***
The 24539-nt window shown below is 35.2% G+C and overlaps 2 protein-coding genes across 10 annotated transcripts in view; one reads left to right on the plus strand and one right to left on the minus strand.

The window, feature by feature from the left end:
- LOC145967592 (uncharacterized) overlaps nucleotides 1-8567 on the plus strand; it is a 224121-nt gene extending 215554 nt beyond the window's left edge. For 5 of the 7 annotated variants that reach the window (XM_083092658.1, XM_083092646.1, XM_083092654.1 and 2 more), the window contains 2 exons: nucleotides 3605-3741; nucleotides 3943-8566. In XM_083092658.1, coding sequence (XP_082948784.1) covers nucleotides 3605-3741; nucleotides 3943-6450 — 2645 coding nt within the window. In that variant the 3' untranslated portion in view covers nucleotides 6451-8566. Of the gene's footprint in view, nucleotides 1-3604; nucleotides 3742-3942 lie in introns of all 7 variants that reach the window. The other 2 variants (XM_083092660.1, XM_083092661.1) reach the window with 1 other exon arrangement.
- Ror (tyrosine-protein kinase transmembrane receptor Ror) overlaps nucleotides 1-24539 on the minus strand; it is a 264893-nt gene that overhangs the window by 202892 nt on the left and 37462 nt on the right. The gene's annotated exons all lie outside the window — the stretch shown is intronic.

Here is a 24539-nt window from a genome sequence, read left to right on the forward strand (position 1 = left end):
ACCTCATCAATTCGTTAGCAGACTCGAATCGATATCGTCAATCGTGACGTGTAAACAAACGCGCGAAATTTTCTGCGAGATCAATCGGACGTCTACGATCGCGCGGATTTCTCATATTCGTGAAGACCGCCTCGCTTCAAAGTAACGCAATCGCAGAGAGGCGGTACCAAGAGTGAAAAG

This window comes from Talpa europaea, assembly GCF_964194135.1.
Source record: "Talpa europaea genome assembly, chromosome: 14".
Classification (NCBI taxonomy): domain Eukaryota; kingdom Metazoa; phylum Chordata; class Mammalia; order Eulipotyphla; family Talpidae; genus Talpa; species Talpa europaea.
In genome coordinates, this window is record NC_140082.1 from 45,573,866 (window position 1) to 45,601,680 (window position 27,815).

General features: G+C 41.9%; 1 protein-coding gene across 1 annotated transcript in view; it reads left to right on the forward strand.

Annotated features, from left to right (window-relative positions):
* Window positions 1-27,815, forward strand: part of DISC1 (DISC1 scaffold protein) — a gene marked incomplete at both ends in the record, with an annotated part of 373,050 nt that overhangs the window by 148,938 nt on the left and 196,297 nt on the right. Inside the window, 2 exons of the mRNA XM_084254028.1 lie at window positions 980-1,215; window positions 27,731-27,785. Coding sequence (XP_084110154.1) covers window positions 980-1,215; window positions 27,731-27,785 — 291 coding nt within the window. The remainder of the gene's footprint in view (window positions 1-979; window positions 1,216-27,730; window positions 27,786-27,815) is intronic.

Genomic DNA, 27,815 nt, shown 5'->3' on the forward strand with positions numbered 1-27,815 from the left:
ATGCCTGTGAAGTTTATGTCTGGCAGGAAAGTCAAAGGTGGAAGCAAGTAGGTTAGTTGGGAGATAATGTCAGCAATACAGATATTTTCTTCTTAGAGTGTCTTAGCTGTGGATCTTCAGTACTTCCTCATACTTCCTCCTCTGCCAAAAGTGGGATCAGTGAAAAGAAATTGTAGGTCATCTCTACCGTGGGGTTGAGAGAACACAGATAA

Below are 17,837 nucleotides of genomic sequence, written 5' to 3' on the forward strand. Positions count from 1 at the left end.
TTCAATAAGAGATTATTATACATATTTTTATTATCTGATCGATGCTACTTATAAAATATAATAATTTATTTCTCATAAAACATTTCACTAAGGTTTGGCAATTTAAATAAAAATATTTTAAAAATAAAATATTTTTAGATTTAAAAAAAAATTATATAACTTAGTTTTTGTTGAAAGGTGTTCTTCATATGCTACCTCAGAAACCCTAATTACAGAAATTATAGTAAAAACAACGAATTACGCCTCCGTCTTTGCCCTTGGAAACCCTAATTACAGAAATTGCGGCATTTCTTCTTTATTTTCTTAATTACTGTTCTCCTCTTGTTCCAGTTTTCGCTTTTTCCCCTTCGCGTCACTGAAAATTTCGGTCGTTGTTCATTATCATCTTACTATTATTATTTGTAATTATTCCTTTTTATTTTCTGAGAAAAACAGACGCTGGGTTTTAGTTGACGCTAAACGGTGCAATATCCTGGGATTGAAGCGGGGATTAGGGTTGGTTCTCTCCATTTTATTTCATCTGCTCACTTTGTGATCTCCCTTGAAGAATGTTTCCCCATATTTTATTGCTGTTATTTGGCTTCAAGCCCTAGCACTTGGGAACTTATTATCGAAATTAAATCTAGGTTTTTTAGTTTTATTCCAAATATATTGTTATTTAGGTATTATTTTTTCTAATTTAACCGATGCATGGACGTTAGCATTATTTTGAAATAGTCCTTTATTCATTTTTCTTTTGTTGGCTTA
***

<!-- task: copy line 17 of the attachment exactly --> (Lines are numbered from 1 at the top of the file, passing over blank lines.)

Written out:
TTCAATAAGAGATTATTATACATATTTTTATTATCTGATCGATGCTACTTATAAAATATAATAATTTATTTCTCATAAAACATTTCACTAAGGTTTGGCAATTTAAATAAAAATATTTTAAAAATAAAATATTTTTAGATTTAAAAAAAAATTATATAACTTAGTTTTTGTTGAAAGGTGTTCTTCATATGCTACCTCAGAAACCCTAATTACAGAAATTATAGTAAAAACAACGAATTACGCCTCCGTCTTTGCCCTTGGAAACCCTAATTACAGAAATTGCGGCATTTCTTCTTTATTTTCTTAATTACTGTTCTCCTCTTGTTCCAGTTTTCGCTTTTTCCCCTTCGCGTCACTGAAAATTTCGGTCGTTGTTCATTATCATCTTACTATTATTATTTGTAATTATTCCTTTTTATTTTCTGAGAAAAACAGACGCTGGGTTTTAGTTGACGCTAAACGGTGCAATATCCTGGGATTGAAGCGGGGATTAGGGTTGGTTCTCTCCATTTTATTTCATCTGCTCACTTTGTGATCTCCCTTGAAGAATGTTTCCCCATATTTTATTGCTGTTATTTGGCTTCAAGCCCTAGCACTTGGGAACTTATTATCGAAATTAAATCTAGGTTTTTTAGTTTTATTCCAAATATATTGTTATTTAGGTATTATTTTTTCTAATTTAACCGATGCATGGACGTTAGCATTATTTTGAAATAGTCCTTTATTCATTTTTCTTTTGTTGGCTTA